Several methods exist for measuring the frequency response of an optical cavity or modulator. The most-straightforward method is direct detection with a calibrated fast receiver. However, this technique is highly dependent on the bandwidth of the optical receiver, and the ability to calibrate it. Most characterization techniques involve a combination of either a calibrated wide bandwidth optical receiver, a commercial optical spectrum analyzer or a calibrated high-speed modulator. For example, techniques based on frequency modulation are effective in determining a cavity’s FSR [17–21]. However, these methods require both a calibrated modulator and a fast photo-detector with a known frequency response. Several techniques exist that can determine the response of a modulator that do not require a fast photo-detector, such as optical heterodyning [22–25] or swept-frequency techniques . Unfortunately, these methods still rely on fast electronics or specialized laser sources that only operate at particular wavelengths. As optical device bandwidths continue to increase, it is necessary to develop a measurement technique that determines their frequency response without depending on the precise calibration of a high-speed photo-detector, modulator, or optical cavity.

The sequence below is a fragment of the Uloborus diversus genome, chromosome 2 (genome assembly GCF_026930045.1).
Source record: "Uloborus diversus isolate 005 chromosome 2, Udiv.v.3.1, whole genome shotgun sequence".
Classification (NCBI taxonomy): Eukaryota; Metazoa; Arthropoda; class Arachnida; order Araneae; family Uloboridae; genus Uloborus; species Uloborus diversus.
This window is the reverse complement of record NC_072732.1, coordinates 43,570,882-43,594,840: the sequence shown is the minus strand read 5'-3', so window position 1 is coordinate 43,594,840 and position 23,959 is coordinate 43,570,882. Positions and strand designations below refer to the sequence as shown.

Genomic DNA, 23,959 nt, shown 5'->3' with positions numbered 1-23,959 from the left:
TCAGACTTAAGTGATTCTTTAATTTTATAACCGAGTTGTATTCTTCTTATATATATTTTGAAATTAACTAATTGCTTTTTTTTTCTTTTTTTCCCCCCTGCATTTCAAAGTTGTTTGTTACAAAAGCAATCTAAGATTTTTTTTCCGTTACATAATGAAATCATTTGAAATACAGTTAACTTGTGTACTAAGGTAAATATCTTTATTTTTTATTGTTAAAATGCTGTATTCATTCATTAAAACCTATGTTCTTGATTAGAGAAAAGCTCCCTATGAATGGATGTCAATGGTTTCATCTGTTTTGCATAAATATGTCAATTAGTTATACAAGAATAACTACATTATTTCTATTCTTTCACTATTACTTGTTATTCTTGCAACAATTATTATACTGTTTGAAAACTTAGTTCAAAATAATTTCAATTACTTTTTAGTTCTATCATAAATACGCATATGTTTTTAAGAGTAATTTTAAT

In this paper, we use a recursive method to obtain the frequency response of an optical system. This system consists of both an optical cavity and a high-speed (uncalibrated) amplitude modulator, which can be simultaneously characterized from the same measurement configuration. Our approach extends a technique demonstrated by Locke et al. , and involves a fiber-coupled amplitude (intensity) modulator, and a low-frequency (DC) photo-detector, both of which are commercial laboratory equipment. The photo-detector is used to measure the DC cavity transmitted or reflected power as a function of the modulation frequency, while the carrier remains frequency locked to a resonance. Instead of characterizing different cavity resonances by shifting the center laser wavelength , we characterize the full bandwidth up to 15.5 GHz from the optical carrier (28 resonances) by locking the center wavelength, and only adjusting the modulation frequency. By measuring the entire cavity response (both on and off-resonance) over this frequency range, we are able to estimate the frequency-dependent modulation depth, and use this knowledge to more precisely determine the cavity characteristics (FSR and linewidth). In addition, we explore the precision of our technique by quantifying the effect modulation harmonics have on the measured linewidth, and determining the different resonant frequencies of orthogonal polarization cavity modes caused by the presence of a birefringent material (nonlinear crystal). Once the modulation system (modulator itself along with the RF components driving the device) has been calibrated, this measurement technique can be used to characterize the frequency response of any passive optical element, and is not limited to cavities.